Welcome to the course webpage for 18.702 at MIT, taught in Spring 2018. This course is a secondsemester undergraduate course in abstract algebra, intended for mathematics majors who have completed 18.701. This page will maintain the schedule for the class, as well as a repository for course materials such as problem sets, the syllabus, notes, and references. Instructor: Dhruv Ranganathan (2241). Meeting time: MWF 111150 (2190). Office hours: Wednesday 24 PM. You can try to stop by most mornings between 830 and 10 AM. Overview: The first half of this course, 18.701, equips students with the basic language of abstract algebra, including linear algebra and group theory. In this second half, we get to see two of the most fundamental places where this theory comes to life  representations of finite groups and symmetries of solutions to polynomial equations, also known as Galois theory. These ideas are ubiquitous in modern mathematics. Along the way we'll get through the fundamentals of rings Textbook: The main text will be Algebra by Mike Artin, denoted [A]. For the representation theory part, I also recommend a beautiful textbook Representations and Characters of Groups by Gordon James and Martin Liebeck. Problem sets: Homework will be assigned each Friday and due the following Friday. The problem sets will be posted here. This is the core of the class. If you don not do the homework, you will not get anything out of the course except a few funny sounding mathematical words to share with your family/family. If a problem set has gone particularly badly: I will offer you the chance to rewrite it and resubmit it. Your original grade will then be replaced by the new one up to 75%. Quizzes: There will be inclass quizzes on three occasions during the term: February 28, April 4, and May 14. If a quiz has gone particularly badly: I will offer you the chance to rewrite it and resubmit it. In this case, I will also ask you to write brief explanations of what went wrong on each problem. Your original grade will then be replaced by the new one up to 75%. What will the quizzes be like? I will use the quizzes simply to make sure that the basic language of what we've been discussing has come across. In this sense, the quizzes are as much as an assessment of me as they are of the students. They are not meant to trip you up. Do the reading, complete the homework, and come to office hours. All will be well! Grading: Your grade will be based on your homework scores (70%) and the quiz scores (10% each). Reading: The most effective method for doing the reading is probably to skim it before class and then do a careful reading a day or two after class, but this will vary based on your learning style. The class will not assume you've done the reading, but the homework may well. Lecture schedule:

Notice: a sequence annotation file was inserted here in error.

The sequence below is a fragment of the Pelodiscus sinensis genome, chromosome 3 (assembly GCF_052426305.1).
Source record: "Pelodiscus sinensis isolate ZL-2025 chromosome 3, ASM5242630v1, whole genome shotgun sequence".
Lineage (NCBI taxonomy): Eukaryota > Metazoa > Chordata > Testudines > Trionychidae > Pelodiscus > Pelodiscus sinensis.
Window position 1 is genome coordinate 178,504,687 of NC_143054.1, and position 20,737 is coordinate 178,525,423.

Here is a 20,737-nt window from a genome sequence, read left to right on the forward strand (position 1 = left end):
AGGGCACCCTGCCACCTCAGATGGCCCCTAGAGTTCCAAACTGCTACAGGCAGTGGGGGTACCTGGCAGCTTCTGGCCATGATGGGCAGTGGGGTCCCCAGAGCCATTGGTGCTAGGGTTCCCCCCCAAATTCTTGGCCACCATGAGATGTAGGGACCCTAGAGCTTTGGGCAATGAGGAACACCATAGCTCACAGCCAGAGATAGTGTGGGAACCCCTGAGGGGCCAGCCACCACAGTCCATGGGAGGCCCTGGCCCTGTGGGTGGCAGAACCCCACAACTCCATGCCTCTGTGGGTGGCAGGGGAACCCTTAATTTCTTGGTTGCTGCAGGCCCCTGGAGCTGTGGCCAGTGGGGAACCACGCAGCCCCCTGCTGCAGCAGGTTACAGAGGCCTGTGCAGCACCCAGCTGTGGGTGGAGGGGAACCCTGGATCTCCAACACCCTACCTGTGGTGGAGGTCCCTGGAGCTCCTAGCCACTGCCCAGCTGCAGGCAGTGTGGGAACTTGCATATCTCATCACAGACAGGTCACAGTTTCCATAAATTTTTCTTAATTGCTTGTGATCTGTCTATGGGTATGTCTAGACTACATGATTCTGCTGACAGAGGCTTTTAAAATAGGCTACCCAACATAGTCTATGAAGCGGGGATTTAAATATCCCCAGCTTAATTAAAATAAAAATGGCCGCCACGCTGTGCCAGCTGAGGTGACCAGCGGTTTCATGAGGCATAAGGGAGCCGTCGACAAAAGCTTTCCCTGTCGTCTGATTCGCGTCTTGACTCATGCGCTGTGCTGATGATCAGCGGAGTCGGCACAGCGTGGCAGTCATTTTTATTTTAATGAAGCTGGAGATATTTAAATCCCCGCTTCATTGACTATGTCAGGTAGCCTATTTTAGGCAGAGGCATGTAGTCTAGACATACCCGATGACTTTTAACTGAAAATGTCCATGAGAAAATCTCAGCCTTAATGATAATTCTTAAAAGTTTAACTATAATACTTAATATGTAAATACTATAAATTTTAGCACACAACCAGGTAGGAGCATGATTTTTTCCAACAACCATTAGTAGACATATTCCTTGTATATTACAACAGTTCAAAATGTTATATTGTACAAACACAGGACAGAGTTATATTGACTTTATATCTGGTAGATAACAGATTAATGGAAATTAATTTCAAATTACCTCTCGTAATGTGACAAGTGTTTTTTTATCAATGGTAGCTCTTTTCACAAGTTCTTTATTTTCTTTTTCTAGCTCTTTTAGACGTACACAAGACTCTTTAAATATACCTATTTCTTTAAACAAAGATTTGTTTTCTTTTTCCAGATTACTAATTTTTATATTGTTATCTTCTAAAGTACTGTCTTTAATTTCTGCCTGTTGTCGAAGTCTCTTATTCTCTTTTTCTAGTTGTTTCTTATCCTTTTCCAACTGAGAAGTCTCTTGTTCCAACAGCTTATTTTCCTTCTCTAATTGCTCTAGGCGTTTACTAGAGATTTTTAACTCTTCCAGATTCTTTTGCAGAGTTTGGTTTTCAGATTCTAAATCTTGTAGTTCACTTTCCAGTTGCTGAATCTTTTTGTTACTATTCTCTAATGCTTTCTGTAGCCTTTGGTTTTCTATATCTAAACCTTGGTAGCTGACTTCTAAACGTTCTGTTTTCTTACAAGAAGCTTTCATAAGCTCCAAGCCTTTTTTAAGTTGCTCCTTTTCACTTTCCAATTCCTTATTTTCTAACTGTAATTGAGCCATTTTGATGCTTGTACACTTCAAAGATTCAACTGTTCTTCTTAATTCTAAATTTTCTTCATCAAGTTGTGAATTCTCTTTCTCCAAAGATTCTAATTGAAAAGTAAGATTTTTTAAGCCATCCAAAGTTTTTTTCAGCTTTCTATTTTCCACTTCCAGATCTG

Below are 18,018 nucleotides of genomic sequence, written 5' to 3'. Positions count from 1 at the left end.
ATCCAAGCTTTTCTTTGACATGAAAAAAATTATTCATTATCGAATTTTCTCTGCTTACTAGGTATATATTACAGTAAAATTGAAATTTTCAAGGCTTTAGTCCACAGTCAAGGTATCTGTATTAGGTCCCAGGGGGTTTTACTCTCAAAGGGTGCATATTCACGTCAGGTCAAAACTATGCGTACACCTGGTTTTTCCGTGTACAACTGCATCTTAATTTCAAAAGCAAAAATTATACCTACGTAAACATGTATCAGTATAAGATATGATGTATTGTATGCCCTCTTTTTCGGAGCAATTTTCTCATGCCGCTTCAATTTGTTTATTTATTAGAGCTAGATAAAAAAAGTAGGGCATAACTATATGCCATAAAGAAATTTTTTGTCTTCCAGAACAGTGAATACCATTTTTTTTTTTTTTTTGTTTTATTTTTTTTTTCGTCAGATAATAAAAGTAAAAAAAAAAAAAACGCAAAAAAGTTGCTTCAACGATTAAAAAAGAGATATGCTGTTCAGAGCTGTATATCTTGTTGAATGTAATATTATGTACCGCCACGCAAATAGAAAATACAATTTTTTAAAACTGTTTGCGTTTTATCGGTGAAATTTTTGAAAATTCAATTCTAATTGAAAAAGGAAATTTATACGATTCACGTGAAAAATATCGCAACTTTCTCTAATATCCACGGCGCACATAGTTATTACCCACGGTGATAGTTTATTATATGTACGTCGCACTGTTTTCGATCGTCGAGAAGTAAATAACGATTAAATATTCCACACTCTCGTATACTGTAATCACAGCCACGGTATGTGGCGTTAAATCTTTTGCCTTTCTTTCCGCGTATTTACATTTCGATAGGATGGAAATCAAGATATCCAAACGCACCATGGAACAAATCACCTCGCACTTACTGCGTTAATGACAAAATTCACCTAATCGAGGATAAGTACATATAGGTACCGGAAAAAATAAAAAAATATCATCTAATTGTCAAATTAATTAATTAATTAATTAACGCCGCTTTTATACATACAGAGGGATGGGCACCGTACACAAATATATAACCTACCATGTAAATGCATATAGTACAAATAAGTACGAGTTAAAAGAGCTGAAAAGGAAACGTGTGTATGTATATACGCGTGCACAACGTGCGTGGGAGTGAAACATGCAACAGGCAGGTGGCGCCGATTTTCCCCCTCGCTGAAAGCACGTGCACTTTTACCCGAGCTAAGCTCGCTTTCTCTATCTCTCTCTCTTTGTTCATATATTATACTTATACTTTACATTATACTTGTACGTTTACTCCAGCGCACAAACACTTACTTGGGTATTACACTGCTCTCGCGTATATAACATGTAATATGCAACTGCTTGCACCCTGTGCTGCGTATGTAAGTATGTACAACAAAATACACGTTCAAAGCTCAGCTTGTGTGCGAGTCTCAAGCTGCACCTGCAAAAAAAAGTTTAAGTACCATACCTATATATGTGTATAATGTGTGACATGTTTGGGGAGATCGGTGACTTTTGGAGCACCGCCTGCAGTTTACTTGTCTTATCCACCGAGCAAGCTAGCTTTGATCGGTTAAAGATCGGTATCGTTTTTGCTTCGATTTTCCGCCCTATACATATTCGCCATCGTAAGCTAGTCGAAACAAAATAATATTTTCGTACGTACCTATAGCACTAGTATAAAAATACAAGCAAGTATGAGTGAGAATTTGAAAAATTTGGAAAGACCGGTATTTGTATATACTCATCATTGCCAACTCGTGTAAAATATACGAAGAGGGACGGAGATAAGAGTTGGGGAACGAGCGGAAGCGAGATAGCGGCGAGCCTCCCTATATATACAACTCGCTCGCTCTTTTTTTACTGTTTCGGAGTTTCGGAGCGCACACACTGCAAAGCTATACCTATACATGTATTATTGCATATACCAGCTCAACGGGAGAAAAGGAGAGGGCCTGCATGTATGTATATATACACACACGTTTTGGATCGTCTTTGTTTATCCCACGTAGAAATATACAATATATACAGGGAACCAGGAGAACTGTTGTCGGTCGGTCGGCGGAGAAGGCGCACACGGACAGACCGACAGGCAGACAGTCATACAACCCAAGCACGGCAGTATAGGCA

What will the quiz be like? Each quiz will consist of four questions. There will be a mix of conceptual questions, such as deducing The first quiz will cover the material on representation theory of finite groups. It is meant to check, to what extent the ideas have settled in your mind, and how comfortable you are manipulating them. The best way to prepare is to do mathematics  go look in Artin's book and do some problems. That is not to say that the problems will necessarily come from the book, but the problems will test to what extent you have mastered the material, and doing problems is the best way to do that. I see a lot of value in concrete calculations. For instance, I like questions of the flavour "Decompose the regular representation of S3 into irreducible representations", or "Here is a representation and a linear operator. Use the averaging trick to produce an invariant operator", or "What is the induction of the alternating representation of S2 to S3?". You should also know the statements of the main theorems and their consequences. You need not memorize the proof of the main theorems. There will also be some more conceptual questions. For instance, "Prove that every finite subgroup of GL(n,C) is conjugate to a subgroup consisting of unitary matrices." Problem sets: